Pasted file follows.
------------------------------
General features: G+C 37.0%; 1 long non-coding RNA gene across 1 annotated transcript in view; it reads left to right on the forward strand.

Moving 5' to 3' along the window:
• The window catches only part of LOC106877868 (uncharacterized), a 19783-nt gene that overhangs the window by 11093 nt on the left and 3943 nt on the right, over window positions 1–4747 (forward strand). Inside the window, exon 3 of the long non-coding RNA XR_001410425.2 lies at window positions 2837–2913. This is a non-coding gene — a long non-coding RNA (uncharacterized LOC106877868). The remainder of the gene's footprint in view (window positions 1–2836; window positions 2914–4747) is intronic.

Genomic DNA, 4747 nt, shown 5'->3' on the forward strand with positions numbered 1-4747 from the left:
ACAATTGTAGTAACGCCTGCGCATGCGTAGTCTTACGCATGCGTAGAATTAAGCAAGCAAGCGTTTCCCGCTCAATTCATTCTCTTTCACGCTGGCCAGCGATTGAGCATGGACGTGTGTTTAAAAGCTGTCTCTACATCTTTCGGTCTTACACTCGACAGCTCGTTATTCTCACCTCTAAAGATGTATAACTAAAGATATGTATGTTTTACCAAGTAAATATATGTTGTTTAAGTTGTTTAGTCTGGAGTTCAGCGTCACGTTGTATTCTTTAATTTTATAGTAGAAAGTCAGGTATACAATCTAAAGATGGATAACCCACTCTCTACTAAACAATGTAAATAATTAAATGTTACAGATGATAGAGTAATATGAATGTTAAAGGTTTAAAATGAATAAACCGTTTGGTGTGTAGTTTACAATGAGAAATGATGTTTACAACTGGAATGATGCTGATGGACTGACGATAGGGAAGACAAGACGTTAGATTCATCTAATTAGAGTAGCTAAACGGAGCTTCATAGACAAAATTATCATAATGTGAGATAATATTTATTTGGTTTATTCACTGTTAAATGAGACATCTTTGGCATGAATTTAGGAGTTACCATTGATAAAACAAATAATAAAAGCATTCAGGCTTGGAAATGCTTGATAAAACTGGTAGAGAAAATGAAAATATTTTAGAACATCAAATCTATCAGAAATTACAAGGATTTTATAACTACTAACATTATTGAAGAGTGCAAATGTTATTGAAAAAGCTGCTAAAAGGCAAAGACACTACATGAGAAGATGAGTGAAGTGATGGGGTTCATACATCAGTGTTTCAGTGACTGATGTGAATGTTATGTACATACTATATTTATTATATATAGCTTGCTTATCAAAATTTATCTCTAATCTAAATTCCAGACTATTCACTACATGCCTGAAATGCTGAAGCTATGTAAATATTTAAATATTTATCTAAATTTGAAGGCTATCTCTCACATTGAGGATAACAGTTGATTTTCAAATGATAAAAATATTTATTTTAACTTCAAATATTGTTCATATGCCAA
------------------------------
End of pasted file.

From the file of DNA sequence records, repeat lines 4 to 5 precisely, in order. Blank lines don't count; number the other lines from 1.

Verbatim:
Genomic DNA, 4747 nt, shown 5'->3' on the forward strand with positions numbered 1-4747 from the left:
ACAATTGTAGTAACGCCTGCGCATGCGTAGTCTTACGCATGCGTAGAATTAAGCAAGCAAGCGTTTCCCGCTCAATTCATTCTCTTTCACGCTGGCCAGCGATTGAGCATGGACGTGTGTTTAAAAGCTGTCTCTACATCTTTCGGTCTTACACTCGACAGCTCGTTATTCTCACCTCTAAAGATGTATAACTAAAGATATGTATGTTTTACCAAGTAAATATATGTTGTTTAAGTTGTTTAGTCTGGAGTTCAGCGTCACGTTGTATTCTTTAATTTTATAGTAGAAAGTCAGGTATACAATCTAAAGATGGATAACCCACTCTCTACTAAACAATGTAAATAATTAAATGTTACAGATGATAGAGTAATATGAATGTTAAAGGTTTAAAATGAATAAACCGTTTGGTGTGTAGTTTACAATGAGAAATGATGTTTACAACTGGAATGATGCTGATGGACTGACGATAGGGAAGACAAGACGTTAGATTCATCTAATTAGAGTAGCTAAACGGAGCTTCATAGACAAAATTATCATAATGTGAGATAATATTTATTTGGTTTATTCACTGTTAAATGAGACATCTTTGGCATGAATTTAGGAGTTACCATTGATAAAACAAATAATAAAAGCATTCAGGCTTGGAAATGCTTGATAAAACTGGTAGAGAAAATGAAAATATTTTAGAACATCAAATCTATCAGAAATTACAAGGATTTTATAACTACTAACATTATTGAAGAGTGCAAATGTTATTGAAAAAGCTGCTAAAAGGCAAAGACACTACATGAGAAGATGAGTGAAGTGATGGGGTTCATACATCAGTGTTTCAGTGACTGATGTGAATGTTATGTACATACTATATTTATTATATATAGCTTGCTTATCAAAATTTATCTCTAATCTAAATTCCAGACTATTCACTACATGCCTGAAATGCTGAAGCTATGTAAATATTTAAATATTTATCTAAATTTGAAGGCTATCTCTCACATTGAGGATAACAGTTGATTTTCAAATGATAAAAATATTTATTTTAACTTCAAATATTGTTCATATGCCAA